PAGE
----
How do I Know When Therapy Should be an Option? Miyume McKinley, LCSW
Everyone will have moments of feeling overwhelmed, stressed, sad or frustrated. So how do we know when therapy should be an option? How do we know when it’s more than a passing heartbreak or just a stressful time at work, or simply the normal anxiety because it’s a new school year? Though mental health symptoms vary and there are a wide range of diagnoses, here are some common symptoms that are indicators that it may be time to take the necessary steps in making your mental health a priority.
Common symptoms include but are not limited to: insomnia, hypersomnia (sleeping more often than usual), increase or decrease in appetite, frequent mood changes, irritability, loss of interest in activities, decreased sex drive, not feeling like “yourself”, nightmares, feelings of sadness/depression that remain for 2 weeks or longer, inability to concentrate, inability to focus, crying spells, anxiety, panic attacks, isolating from others, lethargy, decrease in energy, thoughts of suicide, wanting to fall asleep and never wake up, frequent “mental breakdowns”, and feeling of not being present (feeling you are physically present, however, you are elsewhere mentally).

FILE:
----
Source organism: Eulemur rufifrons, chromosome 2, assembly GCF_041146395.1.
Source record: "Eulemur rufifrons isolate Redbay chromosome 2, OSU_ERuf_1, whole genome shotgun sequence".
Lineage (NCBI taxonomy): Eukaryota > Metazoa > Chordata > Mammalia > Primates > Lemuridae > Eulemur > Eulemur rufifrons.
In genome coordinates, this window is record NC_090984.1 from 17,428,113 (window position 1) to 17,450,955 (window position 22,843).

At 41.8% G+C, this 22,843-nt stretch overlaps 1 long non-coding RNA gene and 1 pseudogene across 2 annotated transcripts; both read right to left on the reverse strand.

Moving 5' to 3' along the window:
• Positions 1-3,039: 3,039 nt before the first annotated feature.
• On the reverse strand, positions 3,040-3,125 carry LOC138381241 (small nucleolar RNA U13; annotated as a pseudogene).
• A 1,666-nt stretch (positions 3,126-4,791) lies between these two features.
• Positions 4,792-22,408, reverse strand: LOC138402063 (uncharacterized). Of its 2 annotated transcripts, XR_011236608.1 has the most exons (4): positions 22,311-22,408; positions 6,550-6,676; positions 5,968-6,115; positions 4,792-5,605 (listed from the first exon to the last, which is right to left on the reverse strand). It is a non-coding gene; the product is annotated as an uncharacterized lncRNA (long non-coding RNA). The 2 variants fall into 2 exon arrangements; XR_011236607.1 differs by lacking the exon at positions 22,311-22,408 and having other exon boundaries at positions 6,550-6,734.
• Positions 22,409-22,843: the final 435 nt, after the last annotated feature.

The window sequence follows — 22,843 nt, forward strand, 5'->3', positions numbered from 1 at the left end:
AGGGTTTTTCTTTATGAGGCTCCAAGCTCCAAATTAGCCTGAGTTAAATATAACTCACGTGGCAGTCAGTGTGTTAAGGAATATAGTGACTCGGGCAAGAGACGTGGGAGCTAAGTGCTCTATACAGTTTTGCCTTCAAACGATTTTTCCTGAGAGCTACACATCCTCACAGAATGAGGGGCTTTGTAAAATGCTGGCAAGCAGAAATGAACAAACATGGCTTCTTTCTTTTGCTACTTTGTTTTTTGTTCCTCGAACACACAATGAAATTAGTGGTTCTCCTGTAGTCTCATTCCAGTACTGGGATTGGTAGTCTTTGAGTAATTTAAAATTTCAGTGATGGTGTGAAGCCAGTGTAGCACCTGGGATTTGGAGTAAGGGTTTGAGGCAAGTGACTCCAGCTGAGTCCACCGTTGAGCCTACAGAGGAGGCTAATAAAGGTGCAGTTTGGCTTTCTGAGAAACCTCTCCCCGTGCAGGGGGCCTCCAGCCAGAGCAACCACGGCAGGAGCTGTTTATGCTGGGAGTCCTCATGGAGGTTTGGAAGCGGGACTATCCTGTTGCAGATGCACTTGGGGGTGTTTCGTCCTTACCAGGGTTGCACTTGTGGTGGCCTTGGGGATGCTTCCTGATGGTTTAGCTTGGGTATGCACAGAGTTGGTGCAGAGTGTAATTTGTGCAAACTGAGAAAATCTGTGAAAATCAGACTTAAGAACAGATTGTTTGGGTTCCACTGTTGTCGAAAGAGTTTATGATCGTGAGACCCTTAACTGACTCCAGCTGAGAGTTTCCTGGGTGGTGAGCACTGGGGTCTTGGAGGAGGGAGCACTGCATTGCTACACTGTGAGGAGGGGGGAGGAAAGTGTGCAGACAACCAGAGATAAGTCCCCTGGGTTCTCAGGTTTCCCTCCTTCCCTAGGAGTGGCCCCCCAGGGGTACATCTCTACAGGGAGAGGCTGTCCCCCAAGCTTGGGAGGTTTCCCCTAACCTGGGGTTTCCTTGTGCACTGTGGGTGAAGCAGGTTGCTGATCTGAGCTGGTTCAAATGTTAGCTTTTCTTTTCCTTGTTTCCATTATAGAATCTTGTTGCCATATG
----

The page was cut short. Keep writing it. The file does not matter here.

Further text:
If you are experiencing 3 or more of these symptoms and they are impacting your relationships with family/friends/romantic partner, job performance, academic performance, or interactions with others while in the community (i.e., taking your anger out on the person at the checkout counter; road rage incidents; ignoring calls from loved ones; etc); seeking therapy can be helpful. In addition, sometimes family and friends’ observations can be indicators of a decline in mental health. Comments such as “you don’t seem like yourself”, “you seem so irritated lately” or “you are so distracted when we talk” can all be indicators that you need to make your mental health a more immediate priority. Your mental health matters!